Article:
Based on names alone, you might think Southern hip-hop was a micro-genre ruled by pint-size street poets — a niche market teeming with Lil Waynes and Lil Boosies, Young Jeezys and Young Dros.
Those honorifics often belie colossal talents, but Antwan Andre Patton never had that problem. Better known as Big Boi, half of the Atlanta rap duo OutKast, Patton has always owned his stage name, lacing larger-than-life rhymes with wisdom beyond his years.
After making his debut with OutKast in 1994 at age 19, Big Boi dropped his first proper solo disc Tuesday, after a few years of label hiccups kept it in cold storage. Appropriately, the title is a mouthful: Sir Lucious Left Foot: The Son of Chico Dusty. And everything else about this album is big, too — from the plush, pummeling beats to the dense, dexterous verses.
With Shutterbugg, Big Boi is a blabbermouth of the highest order, unleashing the song's refrain in a staccato rush: "Now party people in the club it's time to cut a rug/ And throw the deuce up in the sky just for the shutterbugs." He isn't spitting over the track, he's spitting from inside of it, surrounded by muscular synthesizers, cavernous hand-claps, juggernaut bass. Instead of crashing cymbals, every 16th beat is punctuated by the sound of crashing automobiles.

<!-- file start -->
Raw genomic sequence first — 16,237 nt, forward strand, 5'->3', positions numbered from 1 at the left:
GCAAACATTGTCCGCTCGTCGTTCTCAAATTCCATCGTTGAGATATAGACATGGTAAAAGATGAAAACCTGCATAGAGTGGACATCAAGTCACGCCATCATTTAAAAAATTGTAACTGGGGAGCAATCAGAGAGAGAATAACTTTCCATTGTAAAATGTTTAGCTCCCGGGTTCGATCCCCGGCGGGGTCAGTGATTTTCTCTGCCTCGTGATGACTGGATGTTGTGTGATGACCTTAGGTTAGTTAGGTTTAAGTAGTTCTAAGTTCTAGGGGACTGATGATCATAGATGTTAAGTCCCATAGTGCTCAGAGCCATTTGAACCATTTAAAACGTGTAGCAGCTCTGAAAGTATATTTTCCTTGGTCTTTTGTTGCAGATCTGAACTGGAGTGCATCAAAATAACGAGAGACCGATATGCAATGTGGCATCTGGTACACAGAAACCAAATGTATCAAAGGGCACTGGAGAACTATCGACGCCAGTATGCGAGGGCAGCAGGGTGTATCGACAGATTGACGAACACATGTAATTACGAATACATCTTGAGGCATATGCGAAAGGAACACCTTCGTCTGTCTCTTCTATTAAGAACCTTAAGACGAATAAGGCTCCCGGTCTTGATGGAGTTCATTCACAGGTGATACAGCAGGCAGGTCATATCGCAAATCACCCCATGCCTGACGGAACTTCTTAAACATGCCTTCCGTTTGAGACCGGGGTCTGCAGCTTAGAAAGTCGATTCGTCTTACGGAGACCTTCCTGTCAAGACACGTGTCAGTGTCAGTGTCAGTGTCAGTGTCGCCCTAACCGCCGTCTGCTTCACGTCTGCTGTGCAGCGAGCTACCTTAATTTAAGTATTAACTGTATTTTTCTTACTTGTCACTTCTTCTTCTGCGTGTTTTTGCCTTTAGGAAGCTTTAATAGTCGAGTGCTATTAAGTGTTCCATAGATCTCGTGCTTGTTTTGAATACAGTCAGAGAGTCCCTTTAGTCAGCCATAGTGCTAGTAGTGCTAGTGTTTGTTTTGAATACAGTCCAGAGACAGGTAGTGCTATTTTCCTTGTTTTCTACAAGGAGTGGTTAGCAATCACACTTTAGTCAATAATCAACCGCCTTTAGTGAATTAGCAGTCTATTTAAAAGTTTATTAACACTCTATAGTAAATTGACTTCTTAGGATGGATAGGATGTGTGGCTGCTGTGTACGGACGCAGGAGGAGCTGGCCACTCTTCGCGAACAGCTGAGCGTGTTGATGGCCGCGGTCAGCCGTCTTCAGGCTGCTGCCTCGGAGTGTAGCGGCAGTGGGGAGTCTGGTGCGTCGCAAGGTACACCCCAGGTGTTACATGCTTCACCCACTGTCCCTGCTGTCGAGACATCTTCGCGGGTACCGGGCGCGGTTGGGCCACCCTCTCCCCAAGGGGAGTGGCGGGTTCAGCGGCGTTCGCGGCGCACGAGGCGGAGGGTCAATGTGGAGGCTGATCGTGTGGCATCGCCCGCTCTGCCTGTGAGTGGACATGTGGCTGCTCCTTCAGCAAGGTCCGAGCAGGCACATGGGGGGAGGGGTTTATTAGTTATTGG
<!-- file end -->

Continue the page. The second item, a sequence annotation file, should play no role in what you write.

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Somehow, he manages to supersize the proceedings with the album's next cut, General Patton. There are operatic vocal samples, contorted brass, drum-machine tremors — it's as if the maestros at NFL Films were commissioned to score Armageddon. "Speed it up like Ballad of Ricky Bobby, Boi go fast/ Not a hobby, this my life. You disrespect it, that's your (expletive)," the rapper blurts, before unspooling a torrent of unprintable trash talk.
This isn't grandstanding, just a veteran's poise. With OutKast, Big Boi redefined the boundaries of hip-hop, namely by helping erase them. Over the course of 16 years and 17 million albums sold, OutKast still stands as the most imaginative and innovative partnership in the history of rap music. The credit often goes to Andre 3000, the duo's splashier half, but while OutKast remains on extended hiatus, the intensity of Big Boi's solo outing should silence anyone who's ever questioned his contribution to the group.
And what about the group? If OutKast's woefully uneven Idlewild soundtrack, in 2006, foreshadows the pair's creative future, maybe these two are better off working separately. In addition to the hulking beats that populate Sir Lucious Left Foot, Big Boi is showing that he's quite capable of offering sharp social commentary and tremendous street swagger all on his lonesome.
You can hear it on Fo Yo Sorrows, a dreamlike lament featuring George Clinton. "Yeah, I'm still speakin' about it 'cause New Orleans ain't clean," Big Boi raps, bemoaning the aftermath of Hurricane Katrina. "When we shoutin' 'dirty South,' I don't think that is what we mean/ I mean, it mean the rough, the tough, the dangerous, we reign supreme/ Can slaughter entire teams with the ink that my pen bleeds."
It's a protest, a boast and a rally cry in one — the mark of a rap giant who sees the big picture.